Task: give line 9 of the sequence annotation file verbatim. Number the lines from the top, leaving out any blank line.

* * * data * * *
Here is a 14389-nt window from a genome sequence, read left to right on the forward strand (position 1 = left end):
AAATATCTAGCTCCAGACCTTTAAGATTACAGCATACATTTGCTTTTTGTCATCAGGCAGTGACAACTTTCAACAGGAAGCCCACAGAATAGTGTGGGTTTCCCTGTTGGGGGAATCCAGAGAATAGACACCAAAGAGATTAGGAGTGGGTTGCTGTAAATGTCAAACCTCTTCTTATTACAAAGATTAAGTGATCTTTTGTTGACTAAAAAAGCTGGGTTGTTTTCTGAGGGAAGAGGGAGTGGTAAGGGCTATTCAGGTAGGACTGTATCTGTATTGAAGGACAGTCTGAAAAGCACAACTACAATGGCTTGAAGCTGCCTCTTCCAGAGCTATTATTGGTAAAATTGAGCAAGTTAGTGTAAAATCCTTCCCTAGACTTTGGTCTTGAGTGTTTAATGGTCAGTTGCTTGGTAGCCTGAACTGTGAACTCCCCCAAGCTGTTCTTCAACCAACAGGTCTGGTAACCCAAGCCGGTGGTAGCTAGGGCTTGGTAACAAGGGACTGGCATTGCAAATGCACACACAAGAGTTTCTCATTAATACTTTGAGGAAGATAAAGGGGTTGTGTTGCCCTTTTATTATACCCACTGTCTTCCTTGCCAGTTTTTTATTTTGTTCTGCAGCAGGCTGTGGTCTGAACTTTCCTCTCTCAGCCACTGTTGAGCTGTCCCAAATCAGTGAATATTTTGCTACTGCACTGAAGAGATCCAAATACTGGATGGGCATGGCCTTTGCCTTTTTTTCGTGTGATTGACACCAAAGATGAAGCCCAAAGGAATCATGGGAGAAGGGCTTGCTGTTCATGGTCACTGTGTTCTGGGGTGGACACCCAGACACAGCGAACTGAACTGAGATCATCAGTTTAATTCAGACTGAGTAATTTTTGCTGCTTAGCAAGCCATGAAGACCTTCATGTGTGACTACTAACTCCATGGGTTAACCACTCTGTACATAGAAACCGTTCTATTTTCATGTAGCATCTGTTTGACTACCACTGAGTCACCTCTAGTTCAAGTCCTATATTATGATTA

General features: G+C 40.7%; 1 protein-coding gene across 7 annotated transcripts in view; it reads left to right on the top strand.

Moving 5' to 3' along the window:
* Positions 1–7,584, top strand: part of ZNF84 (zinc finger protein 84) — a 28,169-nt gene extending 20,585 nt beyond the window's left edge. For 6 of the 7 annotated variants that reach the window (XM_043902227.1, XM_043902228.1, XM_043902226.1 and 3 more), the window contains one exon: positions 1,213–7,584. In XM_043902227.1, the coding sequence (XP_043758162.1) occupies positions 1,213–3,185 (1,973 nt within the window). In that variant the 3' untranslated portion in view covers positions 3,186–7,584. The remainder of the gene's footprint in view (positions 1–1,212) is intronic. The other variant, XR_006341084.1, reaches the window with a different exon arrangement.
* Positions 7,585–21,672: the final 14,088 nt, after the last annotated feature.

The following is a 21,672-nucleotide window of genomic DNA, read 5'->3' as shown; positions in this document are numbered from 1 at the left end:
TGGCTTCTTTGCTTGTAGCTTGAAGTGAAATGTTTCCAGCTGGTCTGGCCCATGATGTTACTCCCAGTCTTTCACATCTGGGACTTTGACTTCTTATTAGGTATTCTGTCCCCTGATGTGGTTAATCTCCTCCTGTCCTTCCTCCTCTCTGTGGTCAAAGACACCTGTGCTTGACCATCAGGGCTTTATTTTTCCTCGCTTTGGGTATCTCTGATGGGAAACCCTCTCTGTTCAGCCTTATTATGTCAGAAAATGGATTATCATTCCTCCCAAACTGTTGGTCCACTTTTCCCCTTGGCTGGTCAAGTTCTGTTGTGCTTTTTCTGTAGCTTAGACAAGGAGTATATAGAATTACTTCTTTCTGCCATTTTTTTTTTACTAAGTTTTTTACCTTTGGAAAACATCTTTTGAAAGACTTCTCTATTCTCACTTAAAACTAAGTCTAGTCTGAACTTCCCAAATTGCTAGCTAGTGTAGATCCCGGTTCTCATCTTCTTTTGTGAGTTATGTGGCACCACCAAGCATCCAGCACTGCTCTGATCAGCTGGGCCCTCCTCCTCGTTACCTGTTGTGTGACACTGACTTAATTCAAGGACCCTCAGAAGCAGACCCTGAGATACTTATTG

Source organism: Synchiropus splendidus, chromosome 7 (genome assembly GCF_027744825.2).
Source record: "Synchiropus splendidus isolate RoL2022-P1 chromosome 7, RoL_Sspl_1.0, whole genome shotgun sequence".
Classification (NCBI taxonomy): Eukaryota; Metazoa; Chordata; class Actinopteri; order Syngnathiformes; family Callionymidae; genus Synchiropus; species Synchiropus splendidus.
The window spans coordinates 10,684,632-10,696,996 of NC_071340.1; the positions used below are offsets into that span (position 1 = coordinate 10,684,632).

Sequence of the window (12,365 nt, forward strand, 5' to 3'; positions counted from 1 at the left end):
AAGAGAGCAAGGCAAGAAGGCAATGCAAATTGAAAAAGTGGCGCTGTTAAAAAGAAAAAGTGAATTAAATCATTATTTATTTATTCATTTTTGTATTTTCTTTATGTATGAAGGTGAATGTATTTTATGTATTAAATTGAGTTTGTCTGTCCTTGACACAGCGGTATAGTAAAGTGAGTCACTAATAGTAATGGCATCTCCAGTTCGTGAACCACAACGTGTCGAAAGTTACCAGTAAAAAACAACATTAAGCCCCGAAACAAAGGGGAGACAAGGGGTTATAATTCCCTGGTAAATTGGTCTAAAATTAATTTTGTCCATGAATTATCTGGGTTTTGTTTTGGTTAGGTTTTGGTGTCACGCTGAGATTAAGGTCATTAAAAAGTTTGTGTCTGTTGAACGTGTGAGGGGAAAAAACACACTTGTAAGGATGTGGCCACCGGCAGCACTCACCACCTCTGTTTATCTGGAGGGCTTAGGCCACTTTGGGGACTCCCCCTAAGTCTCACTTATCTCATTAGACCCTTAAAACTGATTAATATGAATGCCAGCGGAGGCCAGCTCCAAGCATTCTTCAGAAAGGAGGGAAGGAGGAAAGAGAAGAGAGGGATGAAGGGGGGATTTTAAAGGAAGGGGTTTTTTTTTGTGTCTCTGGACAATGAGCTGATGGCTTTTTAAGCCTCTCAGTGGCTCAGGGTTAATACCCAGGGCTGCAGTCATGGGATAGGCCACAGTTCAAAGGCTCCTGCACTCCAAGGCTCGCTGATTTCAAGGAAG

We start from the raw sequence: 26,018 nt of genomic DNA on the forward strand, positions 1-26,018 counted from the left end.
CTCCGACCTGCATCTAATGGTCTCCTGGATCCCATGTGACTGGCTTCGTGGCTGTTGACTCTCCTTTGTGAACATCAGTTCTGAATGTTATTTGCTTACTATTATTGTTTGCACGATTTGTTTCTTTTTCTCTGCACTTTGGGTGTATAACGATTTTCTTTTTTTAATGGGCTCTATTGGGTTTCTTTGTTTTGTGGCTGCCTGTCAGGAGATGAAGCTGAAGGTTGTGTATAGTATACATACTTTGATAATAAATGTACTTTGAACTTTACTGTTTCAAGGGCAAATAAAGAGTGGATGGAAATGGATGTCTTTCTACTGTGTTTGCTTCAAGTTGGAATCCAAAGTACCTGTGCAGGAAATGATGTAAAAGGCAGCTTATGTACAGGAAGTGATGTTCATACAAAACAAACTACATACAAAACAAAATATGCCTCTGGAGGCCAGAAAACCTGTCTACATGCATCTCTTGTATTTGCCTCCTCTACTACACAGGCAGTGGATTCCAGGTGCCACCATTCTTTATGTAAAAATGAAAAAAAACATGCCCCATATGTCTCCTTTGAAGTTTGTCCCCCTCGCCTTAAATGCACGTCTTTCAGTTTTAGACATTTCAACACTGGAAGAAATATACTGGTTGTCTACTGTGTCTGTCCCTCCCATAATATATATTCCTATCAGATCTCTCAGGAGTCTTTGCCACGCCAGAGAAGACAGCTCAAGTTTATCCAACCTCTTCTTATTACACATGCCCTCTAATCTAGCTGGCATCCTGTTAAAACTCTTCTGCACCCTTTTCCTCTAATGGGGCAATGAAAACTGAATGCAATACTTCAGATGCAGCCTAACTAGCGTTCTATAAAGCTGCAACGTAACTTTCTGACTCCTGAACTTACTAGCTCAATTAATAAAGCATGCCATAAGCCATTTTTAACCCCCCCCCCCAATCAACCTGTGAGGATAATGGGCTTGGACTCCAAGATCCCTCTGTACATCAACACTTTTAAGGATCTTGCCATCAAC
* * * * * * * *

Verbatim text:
Source organism: Synchiropus splendidus, chromosome 7 (genome assembly GCF_027744825.2).